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Read Making a Killing

home / healthcare / in the media

San Jose Mercury News
Oct 11, 2003

by Barbara Feder Ostrov

Health care law may go to voters

CHAMBER OF COMMERCE WANTS TO REPEAL MANDATE
Making good on its earlier threats, the California Chamber of Commerce took the first steps toward putting a referendum on next year's ballot to overturn sweeping health care legislation signed Sunday by Gov. Gray Davis.

The influential business group filed paperwork with the state attorney general this week to overturn the new legislation, SB 2, which would require employers of more than 50 workers to offer health insurance to workers and pay most of its costs. The law would begin to take effect in 2006.

If the chamber of commerce can gather about 373,000 signatures within 90 days, it could place the referendum on the November 2004 election ballot. California voters could decide whether to overturn the legislation, approved this year.

The state chamber has not definitely decided to pursue the referendum and may instead push legal challenges to the law, said Richard Costigan, vice-president of government relations. The new law is likely to face such challenges on a number of fronts, insurance experts say.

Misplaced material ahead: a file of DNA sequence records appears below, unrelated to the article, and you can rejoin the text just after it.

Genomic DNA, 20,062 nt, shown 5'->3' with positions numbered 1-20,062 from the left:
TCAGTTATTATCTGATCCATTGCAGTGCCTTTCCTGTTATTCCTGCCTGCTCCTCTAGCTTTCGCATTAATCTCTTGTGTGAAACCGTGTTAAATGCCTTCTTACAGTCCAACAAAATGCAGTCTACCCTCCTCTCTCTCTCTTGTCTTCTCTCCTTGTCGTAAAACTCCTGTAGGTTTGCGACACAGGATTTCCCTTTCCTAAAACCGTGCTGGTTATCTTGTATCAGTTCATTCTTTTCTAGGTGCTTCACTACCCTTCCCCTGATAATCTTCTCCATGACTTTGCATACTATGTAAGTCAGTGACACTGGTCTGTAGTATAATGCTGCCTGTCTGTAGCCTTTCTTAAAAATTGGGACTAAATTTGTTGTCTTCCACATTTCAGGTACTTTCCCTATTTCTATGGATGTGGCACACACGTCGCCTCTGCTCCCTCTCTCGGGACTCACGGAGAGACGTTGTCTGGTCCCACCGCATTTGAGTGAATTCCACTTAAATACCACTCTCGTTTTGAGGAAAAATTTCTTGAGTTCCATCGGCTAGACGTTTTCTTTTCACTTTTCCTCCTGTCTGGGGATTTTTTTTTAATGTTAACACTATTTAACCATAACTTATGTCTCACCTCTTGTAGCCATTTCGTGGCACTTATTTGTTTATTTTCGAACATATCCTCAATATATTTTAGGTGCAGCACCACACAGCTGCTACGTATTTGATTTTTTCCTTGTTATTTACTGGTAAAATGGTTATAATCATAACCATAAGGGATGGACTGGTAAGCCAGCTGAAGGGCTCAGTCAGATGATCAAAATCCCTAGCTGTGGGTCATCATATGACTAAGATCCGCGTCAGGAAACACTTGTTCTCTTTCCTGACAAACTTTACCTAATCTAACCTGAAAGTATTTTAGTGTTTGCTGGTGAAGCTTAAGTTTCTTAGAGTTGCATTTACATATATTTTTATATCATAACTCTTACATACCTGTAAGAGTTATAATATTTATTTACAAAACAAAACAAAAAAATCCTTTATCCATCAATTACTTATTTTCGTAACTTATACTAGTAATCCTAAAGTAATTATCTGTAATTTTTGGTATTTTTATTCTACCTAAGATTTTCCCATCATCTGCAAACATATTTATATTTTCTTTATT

Supporters of the new law -- sponsored by Sen. John Burton, D-San Francisco, and passed Sept. 12 -- contend it will provide much-needed health insurance for more than 1 million working Californians. But the chamber and other business groups have bitterly opposed it, with the chamber estimating its cost to state's businesses at $5.7 billion.

"We think it's the wrong medicine for California's economy right now," said Jim Cunneen, CEO of the Silicon Valley Chamber of Commerce. "In terms of attracting investment and jobs, we're differentiating ourselves in all the wrong ways. We must put a stop to these costly mandates."

Gov.-elect Arnold Schwarzenegger has said he is "absolutely" opposed to the new law. "We have to bring the economy back," he said Friday. "The only way we can do that is by not loading up on businesses, more regulations, more rules."

But he has not revealed how active a role he will play in trying to overturn the law, saying only that answers would come after he takes office.

Jerry Flanagan, a consumer advocate with the Foundation for Taxpayer and Consumer Rights, called on the chamber "to stop fighting a bill" that Californians want and need.

"We empathize with businesses who are paying for overpriced health care," Flanagan said Friday. "The solution is not to kill the law, but to retain it and work to make health care affordable through cost controls."

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